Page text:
Renin-angiotensin system (RAS) inhibitors are effective in reducing renal disease progression in early diabetic nephropathy, but they provide imperfect protection at a later stage. Due to the pivotal role of transforming growth factor-β (TGF-β) in the pathogenesis of diabetic kidney disease, this study tested the effect of simultaneously interrupting TGF-β and angiotensin II on disease progression in diabetic rats with overt nephropathy. Diabetes was induced by streptozotocin injection in uninephrectomized rats. Diabetic rats received murine (1D11) or human (CAT-192) anti-TGF-β monoclonal antibodies alone or in combination with lisinopril, 13C4 irrelevant murine antibody, saline or lisinopril from month 4 (when animals had proteinuria) to month 8. Normal animals served as controls. Systolic BP increase was controlled by single treatments and even more by the combined therapies. 1D11 and lisinopril kept proteinuria at levels numerically lower than irrelevant antibody and saline, while CAT-192 was ineffective. The addition of either TGF-β antibody to lisinopril normalized proteinuria. Consistent results were obtained for glomerulosclerosis and tubular damage, which were abrogated by the combined therapy. Interstitial volume expansion and infiltration of lymphocytes/macrophages were limited by 1D11 and lisinopril and further reduced by their combination. The increase of type III collagen in the renal interstitium was partially attenuated by 1D11 and lisinopril while normalized by their combination. It is concluded that anti-TGF-β antibody when added to a background of chronic angiotensin-converting enzyme (ACE) inhibition fully arrests proteinuria and renal injury of overt diabetic nephropathy, providing a novel route to therapy and remission of disease for diabetic patients who do not respond to RAS inhibition.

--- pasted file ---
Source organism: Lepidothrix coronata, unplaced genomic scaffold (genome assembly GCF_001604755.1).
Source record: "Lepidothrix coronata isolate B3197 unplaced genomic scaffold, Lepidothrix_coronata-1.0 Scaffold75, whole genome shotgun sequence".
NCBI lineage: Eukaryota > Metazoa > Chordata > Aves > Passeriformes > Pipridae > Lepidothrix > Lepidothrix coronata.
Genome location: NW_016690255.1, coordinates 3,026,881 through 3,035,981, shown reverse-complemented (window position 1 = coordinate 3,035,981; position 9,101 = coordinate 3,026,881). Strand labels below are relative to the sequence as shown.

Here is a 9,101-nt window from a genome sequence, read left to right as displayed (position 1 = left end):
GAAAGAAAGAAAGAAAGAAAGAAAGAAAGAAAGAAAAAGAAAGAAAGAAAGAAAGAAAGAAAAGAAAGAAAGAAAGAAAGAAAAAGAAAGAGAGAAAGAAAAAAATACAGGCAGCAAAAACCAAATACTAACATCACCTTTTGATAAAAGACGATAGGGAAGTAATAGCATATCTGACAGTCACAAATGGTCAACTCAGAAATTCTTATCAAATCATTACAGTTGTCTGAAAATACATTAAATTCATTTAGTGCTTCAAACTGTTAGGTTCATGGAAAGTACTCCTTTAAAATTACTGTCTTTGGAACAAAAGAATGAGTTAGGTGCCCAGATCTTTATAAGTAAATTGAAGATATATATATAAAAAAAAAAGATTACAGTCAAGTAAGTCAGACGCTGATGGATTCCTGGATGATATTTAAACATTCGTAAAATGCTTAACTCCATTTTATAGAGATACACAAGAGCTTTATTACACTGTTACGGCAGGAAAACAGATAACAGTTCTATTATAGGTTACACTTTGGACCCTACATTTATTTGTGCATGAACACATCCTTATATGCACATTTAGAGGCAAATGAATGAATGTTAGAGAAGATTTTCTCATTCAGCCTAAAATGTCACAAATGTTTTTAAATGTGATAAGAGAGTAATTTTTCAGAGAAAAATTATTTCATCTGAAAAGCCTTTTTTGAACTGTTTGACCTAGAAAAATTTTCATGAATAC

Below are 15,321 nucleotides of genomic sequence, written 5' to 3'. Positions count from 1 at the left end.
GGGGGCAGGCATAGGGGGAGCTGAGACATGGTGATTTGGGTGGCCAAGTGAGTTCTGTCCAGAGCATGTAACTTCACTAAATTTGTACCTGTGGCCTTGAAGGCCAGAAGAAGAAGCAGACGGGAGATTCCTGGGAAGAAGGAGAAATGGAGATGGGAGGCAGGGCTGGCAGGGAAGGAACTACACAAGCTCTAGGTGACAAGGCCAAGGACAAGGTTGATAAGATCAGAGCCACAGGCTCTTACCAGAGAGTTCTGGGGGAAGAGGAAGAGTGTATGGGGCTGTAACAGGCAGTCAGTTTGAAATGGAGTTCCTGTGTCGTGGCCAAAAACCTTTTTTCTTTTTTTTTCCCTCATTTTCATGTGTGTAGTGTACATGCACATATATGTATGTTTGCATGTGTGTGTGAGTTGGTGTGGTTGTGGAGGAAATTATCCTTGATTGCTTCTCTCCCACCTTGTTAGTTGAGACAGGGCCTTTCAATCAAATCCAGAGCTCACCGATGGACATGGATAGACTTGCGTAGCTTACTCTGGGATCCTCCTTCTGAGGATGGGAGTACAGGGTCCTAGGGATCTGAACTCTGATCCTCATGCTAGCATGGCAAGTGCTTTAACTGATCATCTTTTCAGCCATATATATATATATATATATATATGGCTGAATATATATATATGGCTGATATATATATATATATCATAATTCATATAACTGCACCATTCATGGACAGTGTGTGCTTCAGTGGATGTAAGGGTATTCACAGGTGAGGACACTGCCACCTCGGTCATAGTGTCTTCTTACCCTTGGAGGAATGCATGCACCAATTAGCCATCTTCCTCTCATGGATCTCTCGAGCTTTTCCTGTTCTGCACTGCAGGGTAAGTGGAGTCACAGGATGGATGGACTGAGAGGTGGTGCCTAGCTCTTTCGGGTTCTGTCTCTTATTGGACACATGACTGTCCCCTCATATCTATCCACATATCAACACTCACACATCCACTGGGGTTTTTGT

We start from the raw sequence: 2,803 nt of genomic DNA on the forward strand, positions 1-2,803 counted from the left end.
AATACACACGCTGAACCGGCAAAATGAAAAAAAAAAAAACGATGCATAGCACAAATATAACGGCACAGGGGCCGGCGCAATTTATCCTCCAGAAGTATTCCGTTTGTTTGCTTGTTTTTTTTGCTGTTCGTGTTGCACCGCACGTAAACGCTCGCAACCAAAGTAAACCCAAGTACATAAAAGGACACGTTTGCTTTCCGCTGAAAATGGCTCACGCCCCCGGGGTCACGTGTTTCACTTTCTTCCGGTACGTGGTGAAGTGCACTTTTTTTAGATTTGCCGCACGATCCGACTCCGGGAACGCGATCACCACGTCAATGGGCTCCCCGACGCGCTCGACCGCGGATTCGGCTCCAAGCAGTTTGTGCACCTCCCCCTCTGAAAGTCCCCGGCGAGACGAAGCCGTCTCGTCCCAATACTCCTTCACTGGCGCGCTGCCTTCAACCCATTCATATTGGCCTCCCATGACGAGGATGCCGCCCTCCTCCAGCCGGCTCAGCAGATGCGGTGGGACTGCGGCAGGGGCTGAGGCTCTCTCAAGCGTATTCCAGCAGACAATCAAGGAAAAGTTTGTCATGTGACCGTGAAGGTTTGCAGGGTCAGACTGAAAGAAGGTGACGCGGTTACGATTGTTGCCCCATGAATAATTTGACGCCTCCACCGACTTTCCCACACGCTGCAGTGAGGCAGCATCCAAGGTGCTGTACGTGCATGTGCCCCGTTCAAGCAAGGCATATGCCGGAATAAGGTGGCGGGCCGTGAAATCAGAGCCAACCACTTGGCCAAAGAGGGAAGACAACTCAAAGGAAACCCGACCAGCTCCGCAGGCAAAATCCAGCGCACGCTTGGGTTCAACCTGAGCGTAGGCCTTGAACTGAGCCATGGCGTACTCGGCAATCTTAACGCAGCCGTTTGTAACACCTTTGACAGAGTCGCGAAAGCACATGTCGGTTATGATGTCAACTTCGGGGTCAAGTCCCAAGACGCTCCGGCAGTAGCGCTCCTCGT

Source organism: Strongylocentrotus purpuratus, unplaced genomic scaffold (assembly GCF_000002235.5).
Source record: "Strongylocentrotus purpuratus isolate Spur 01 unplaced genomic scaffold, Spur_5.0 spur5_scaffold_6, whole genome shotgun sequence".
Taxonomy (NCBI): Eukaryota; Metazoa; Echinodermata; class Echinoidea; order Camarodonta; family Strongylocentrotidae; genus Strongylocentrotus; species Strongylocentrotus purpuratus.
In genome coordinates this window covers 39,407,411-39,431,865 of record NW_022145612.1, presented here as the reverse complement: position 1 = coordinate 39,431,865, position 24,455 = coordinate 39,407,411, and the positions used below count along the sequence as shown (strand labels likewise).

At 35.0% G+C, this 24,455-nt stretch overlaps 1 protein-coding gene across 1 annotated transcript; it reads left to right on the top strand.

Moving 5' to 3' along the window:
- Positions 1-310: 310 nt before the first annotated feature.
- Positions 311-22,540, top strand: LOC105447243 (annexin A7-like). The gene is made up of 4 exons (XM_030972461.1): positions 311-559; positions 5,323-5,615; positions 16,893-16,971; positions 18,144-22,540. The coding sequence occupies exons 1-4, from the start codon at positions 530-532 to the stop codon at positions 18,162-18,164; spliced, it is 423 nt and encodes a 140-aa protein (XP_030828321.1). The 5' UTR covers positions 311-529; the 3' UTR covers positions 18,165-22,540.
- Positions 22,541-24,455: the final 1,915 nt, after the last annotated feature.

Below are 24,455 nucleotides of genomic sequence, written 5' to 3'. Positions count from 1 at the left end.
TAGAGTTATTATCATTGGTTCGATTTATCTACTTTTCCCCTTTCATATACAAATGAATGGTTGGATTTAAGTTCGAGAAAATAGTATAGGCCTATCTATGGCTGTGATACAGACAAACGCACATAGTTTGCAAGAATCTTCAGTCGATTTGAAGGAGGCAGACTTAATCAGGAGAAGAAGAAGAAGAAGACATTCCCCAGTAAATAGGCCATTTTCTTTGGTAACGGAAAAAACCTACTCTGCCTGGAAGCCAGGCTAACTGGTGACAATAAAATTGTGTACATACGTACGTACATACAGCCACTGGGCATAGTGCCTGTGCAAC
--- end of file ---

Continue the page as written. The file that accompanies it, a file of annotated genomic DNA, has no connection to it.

|Number of pages||9|
|Journal||Journal of the American Society of Nephrology|
|Publication status||Published - Jul 1 2003|
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